(Week 12) Flibbert, The Road to Baghdad

(Week 12) Flibbert, The Road to Baghdad - (Week 12)...

Info iconThis preview shows pages 1–3. Sign up to view the full content.

View Full Document Right Arrow Icon
(Week 12) Flibbert, The Road to Baghdad Poli 244: International Politics September 24, 2007 The Road to Baghdad: Ideas and Intellectuals in Explanations of the Iraq War Alternatives to the “war on terrorism:” o Conducting limited military strikes against Al Qaeda camps in Afghanistan o Pursuing terrorist planners principally through legal and political means War in Iraq was a maximalist strategy that eventually lead to: o Transformation in structure of the American federal government o Extraordinary defense build-up o Defying international law in the pursuit and treatment of terrorist suspects o Waging TWO wars Focus went from Afghanistan to Iraq as the “axis of evil” War was launched with bipartisan congressional approval and substantial domestic support o The war is puzzling because: There was no obvious domestic political pressure that drove American actions (administration could have continued a politically popular war on terrorism without greater US involvement in Iraq ie broad public support to re-election) After UN Security council refused to sanction military action, Iraq war placed exceptional strain on the UN and threatened to damage relations with European, Arab, and other Muslim majority states Administration argued overthrowing Hussein and preventing his regime from pursuing WMD was essential to US security, the linkage between an Iraq war and US security always tenuous and indirect Domestic and International costs were clear from the outset Few doubted US’s military power but the political risk was significant: o Failure would have great consequences on Bush’s presidency and American’s position in the world Economic cost Bush’s Administration overexaggerated threats, but why? Why did US officials want to go to war in the first place? o 4 Ideas central to administration and the Middle East: A Belief in the necessity and benevolence of American hegemony Manichaen conception of politics Conviction that regime type is the principal determinant of foreign policy Great confidence in the efficacy of military force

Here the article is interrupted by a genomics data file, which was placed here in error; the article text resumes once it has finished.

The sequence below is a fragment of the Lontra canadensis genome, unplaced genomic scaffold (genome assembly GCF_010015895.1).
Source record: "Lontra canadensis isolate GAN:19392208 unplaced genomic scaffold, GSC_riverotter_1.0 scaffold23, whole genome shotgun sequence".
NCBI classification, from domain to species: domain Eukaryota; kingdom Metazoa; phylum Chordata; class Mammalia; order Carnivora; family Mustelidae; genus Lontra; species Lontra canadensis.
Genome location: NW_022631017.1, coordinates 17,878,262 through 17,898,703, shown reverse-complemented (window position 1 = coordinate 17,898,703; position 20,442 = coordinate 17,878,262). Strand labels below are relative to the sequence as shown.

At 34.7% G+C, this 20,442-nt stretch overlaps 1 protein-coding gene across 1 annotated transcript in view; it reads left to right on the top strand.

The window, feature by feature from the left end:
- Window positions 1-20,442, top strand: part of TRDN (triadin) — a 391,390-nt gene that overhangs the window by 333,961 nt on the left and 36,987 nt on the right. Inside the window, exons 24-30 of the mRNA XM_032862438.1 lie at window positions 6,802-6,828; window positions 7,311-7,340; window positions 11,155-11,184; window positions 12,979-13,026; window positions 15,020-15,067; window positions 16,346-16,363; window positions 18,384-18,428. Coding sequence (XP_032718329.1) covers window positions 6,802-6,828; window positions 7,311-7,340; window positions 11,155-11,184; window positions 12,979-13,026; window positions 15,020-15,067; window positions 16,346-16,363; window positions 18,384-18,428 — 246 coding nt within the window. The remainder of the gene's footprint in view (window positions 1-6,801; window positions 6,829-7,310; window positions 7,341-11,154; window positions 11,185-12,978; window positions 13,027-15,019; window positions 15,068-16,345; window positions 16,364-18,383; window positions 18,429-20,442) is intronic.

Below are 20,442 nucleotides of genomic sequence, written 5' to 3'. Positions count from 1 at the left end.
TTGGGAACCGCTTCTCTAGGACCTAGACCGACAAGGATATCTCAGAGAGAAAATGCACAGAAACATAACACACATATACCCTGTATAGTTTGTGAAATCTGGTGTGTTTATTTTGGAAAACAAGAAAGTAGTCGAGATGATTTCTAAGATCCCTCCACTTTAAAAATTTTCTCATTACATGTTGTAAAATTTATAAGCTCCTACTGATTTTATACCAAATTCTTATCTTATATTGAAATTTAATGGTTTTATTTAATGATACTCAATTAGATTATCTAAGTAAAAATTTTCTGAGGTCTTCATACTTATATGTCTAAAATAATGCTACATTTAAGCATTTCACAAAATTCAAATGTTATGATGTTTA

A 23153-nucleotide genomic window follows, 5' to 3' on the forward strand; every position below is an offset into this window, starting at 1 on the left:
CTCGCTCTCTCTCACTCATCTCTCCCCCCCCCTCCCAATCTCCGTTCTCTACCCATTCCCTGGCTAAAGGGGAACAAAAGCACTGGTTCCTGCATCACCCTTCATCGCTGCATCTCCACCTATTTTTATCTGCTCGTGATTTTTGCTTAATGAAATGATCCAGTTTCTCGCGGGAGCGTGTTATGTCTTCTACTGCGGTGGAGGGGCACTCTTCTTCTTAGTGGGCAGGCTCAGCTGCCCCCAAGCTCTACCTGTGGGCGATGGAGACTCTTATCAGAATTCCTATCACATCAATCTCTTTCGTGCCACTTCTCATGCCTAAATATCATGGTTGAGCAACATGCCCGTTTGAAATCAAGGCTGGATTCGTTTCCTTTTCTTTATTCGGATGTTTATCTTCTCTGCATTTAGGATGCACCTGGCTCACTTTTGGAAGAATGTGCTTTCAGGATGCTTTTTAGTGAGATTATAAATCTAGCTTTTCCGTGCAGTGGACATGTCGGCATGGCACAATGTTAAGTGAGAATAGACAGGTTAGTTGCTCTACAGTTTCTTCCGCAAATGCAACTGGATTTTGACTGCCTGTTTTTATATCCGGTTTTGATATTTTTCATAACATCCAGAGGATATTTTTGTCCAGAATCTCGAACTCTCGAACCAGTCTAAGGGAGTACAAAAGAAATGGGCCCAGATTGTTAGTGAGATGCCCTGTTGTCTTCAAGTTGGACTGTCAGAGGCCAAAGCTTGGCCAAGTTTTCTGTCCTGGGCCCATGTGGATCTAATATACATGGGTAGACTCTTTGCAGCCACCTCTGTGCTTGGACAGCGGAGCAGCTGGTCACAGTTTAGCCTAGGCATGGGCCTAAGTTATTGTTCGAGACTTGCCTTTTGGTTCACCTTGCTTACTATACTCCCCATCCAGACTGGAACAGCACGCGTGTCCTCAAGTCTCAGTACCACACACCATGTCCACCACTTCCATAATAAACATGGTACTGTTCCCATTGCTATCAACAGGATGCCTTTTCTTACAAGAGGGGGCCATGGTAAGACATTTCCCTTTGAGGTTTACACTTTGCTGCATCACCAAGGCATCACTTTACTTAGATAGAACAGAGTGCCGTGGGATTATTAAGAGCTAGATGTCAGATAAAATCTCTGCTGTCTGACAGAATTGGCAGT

Background image of page 1

Info iconThis preview has intentionally blurred sections. Sign up to view the full version.

View Full DocumentRight Arrow Icon
I. Constructivism a. Traces war and other outcomes in international relations to ideational phenomena and social processes such as norms, identities, and cultures. Challenges existinc notions of the national interest by moving beyond the
Background image of page 2
Image of page 3
This is the end of the preview. Sign up to access the rest of the document.

This note was uploaded on 04/22/2008 for the course POLI 244 taught by Professor Saideman during the Fall '07 term at McGill.

Page1 / 5

(Week 12) Flibbert, The Road to Baghdad - (Week 12)...

This preview shows document pages 1 - 3. Sign up to view the full document.

View Full Document Right Arrow Icon
Ask a homework question - tutors are online